Black Beard Algae (Also known as Black Brush Algae) is a common issue for many aquarium owners. Even a small amount of this fast spreading algae will overtake anything it can get a grip on.
Causes of Black Beard Algae
Black Beard Algae often arrives into plants that came via another tank containing Black Beard Algae. The problem can quickly become an epidemic under the right conditions. Fluctuating CO2 levels, low nutrients in the water, too much light and more can all lead to a Black Beard Algae bloom.
Black Beard Algae Removal
The worst part about Black beard Algae is that it is really hard to get rid of. Fortunately, there are a few things you can do to help kill this algae, and keep it under control.
Fixing Your Tank
The first thing you need to do is try and get your tank conditions back on track. Here’s some steps to stop your tank being quite so algae-friendly.
Stabalize your CO2
The most important thing you need to do to stop algae growth in an aquarium is stabilize the CO2. If you’re adding CO2 in to the system, up the amount.
If you’re using yeast based CO2 injection, it’s time to switch that out to a pressurised system at least a month to counter the instability of a yeast CO2 unit.
Add the Right Plants
Consider adding Hornwort or other highly active, fast growing plants. These can compete with the algae for key nutrients, helping keep those algae levels down. (This won’t be enough by itself to kill off the algae, just help keep it in check).
Fix the Light
Cut down your lighting by a couple of hours, this shouldn’t hurt your plants, but it will definitely cut down on Algae growth.
Check Water Flow
Low water flow may leave areas of your tank lacking in carbon and nutrient levels. These low nutrient areas stop plants from growing, leaving the field clear for algae growth. Consider your filter positioning or an aquarium circulation pump to help fix those dead spots.
Though most aquatic plants will die if left out in the open, aquarium decor, rocks, and driftwood can be set out to dry in the hot sun. Leave these out for a few hours and there’s a good chance it will kill off the algae.
This is not a permanent solution, however, since it’s most likely residing in other areas of the tank, but you should do this if you are having to chemically treat areas of the tank.
Black Beard Algae Eaters
There are not many fish that will feast on Black Beard Algae. Larger Pleco’s will sometimes chow down, but for guaranteed results, your best bet is a Siamese Algae Eater, these handy fish can get pretty large, but they are fantastic at eating Black Beard Algae and will easily keep even large black beard algae infestations under control.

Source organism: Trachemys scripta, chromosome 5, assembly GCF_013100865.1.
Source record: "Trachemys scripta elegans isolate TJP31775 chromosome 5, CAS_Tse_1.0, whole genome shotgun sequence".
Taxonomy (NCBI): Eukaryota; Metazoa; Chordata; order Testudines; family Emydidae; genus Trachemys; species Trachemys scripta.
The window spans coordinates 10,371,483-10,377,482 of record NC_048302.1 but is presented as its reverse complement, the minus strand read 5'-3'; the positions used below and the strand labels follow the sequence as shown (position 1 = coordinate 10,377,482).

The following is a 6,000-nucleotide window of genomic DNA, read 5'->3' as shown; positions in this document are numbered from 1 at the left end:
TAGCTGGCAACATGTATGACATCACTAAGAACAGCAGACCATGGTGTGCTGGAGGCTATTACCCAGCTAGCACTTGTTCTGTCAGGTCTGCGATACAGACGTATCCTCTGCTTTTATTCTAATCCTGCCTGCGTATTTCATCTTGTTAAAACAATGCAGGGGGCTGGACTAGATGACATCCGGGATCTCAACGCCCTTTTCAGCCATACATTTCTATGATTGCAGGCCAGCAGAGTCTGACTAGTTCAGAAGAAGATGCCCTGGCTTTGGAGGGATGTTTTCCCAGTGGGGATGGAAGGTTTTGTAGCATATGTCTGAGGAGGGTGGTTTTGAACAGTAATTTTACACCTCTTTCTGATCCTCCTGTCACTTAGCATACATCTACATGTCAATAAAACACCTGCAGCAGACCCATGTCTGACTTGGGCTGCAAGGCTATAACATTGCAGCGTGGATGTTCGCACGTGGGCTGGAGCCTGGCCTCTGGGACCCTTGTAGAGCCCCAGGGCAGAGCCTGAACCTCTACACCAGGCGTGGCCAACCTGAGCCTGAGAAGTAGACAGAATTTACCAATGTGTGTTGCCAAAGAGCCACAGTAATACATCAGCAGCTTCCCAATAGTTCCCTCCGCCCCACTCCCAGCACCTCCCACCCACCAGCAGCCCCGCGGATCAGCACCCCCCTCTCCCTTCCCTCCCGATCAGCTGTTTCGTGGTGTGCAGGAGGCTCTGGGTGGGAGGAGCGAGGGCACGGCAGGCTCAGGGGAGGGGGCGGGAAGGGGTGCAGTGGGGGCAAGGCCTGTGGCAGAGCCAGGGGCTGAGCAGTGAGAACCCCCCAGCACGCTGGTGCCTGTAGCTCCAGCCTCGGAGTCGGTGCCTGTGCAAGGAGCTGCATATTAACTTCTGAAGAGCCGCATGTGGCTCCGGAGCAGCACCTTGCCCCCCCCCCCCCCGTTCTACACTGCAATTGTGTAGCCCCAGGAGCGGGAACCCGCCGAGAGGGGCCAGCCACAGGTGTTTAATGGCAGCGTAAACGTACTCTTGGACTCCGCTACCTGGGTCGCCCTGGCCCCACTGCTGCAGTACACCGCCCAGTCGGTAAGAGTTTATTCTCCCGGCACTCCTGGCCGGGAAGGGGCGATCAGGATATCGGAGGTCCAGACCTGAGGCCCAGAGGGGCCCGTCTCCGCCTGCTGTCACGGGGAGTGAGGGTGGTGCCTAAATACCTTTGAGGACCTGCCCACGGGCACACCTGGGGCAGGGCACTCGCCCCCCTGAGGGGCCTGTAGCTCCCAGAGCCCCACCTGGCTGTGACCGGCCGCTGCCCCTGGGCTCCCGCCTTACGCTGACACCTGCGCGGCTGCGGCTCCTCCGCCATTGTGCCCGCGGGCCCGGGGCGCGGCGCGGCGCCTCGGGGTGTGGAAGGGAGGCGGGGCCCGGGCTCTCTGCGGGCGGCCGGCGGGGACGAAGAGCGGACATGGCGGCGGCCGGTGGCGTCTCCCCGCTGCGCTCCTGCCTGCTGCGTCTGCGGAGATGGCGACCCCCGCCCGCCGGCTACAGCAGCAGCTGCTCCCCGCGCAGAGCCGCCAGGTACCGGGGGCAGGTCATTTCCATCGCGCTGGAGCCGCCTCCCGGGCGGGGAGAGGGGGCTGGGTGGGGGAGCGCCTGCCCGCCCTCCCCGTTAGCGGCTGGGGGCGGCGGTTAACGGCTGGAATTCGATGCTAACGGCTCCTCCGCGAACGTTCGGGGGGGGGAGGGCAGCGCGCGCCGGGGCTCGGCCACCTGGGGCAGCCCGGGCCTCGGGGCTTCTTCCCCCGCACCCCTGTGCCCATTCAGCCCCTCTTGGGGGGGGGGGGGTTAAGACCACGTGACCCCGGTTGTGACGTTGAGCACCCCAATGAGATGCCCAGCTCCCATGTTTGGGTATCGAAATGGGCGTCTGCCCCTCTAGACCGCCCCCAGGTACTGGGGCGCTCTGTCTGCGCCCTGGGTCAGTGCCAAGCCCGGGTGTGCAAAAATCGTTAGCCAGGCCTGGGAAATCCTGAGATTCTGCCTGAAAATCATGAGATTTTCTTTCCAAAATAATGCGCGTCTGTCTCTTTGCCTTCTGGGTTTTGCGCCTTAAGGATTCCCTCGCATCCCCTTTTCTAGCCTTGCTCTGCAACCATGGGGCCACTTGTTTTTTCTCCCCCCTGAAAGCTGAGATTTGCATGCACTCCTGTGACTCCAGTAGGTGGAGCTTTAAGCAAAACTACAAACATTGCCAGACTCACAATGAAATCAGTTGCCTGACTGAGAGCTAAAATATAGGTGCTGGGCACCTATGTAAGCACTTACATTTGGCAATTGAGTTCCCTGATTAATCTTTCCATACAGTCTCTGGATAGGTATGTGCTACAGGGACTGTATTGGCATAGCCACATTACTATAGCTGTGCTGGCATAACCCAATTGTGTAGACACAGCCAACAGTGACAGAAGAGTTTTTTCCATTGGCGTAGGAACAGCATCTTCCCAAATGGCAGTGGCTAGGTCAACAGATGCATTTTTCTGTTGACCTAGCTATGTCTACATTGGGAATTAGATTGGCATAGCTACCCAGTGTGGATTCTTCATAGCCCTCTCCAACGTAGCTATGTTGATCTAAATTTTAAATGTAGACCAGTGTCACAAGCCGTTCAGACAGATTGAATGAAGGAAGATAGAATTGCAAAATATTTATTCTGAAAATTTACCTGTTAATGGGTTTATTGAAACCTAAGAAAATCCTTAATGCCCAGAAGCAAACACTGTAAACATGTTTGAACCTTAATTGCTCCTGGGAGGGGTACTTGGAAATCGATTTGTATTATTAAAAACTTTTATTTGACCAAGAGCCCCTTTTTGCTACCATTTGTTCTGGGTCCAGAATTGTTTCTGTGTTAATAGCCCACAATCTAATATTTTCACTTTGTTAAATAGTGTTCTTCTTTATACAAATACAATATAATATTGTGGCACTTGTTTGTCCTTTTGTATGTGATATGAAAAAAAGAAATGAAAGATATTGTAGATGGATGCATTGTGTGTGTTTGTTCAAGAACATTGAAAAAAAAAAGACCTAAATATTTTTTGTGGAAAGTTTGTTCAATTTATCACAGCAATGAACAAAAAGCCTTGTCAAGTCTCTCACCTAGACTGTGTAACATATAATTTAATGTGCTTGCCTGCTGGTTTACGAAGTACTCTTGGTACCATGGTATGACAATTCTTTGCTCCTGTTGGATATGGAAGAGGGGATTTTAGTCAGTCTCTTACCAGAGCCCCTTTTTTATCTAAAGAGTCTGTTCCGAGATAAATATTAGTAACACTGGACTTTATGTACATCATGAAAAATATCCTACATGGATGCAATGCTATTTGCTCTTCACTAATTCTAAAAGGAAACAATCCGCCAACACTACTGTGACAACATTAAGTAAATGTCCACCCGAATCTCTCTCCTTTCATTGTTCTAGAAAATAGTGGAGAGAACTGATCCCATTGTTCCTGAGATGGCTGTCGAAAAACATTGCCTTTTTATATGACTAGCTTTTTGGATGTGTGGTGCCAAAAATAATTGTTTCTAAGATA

The downside is that because of the size of these fish you really need a minimum of a 50 gallon tank for a full sized Siamese Algae Eater. You may however be able to borrow one, or buy a younger fish and return it when it gets too large for store credit.
When all else fails there are ways to chemically treat your tank to help remove black brush algae. There are a few treatments available, but try and remove as much as you can by hand, before treating the tank.
Turn off tank filters, leave them off for around half an hour after treatment.
Add 1.5ml per gallon before the lights go off, you can increase this to 2.5ml per day if needed, but it may harm your shrimp and other smaller fish!
If it’s in specific areas of the tank still, add 1.5ml to a gallon of water in a container and use a baster to directly treat affected areas.
If you have scaleless fish cut the dosage in half.
Add around 0.8ml per gallon to the tank/container and treat as with Excel.
H2O2 (Hydrogen Peroxide) is effective at killing off BBA, but it can also be harmful to other tank creatures. Because of this, first try spot treating areas of the tank.
To spot treat black beard algae with H2O2 add around 3ml of 3% H2O2 per gallon of water in a container, turn off the filter and all pumps, baster the affected areas, and after around half an hour do a 50% water change .
If this doesn’t work, or the Black Beard Algae is tank wide, add around 2ml of H2O2 to the tank then do a water change, do this weekly until the algae is all gone. Keep a close eye on your fish, high levels (4% and above) can ill fish.
Bleach is a last resort, but can be used on any non-porous items in your tank. Use around 4% bleach mixed with water. Dip all on alive, non-porous items in here, and leave overnight. Rinse these items thoroughly after the dip, soak them in water and a dechlorinater as well to make sure.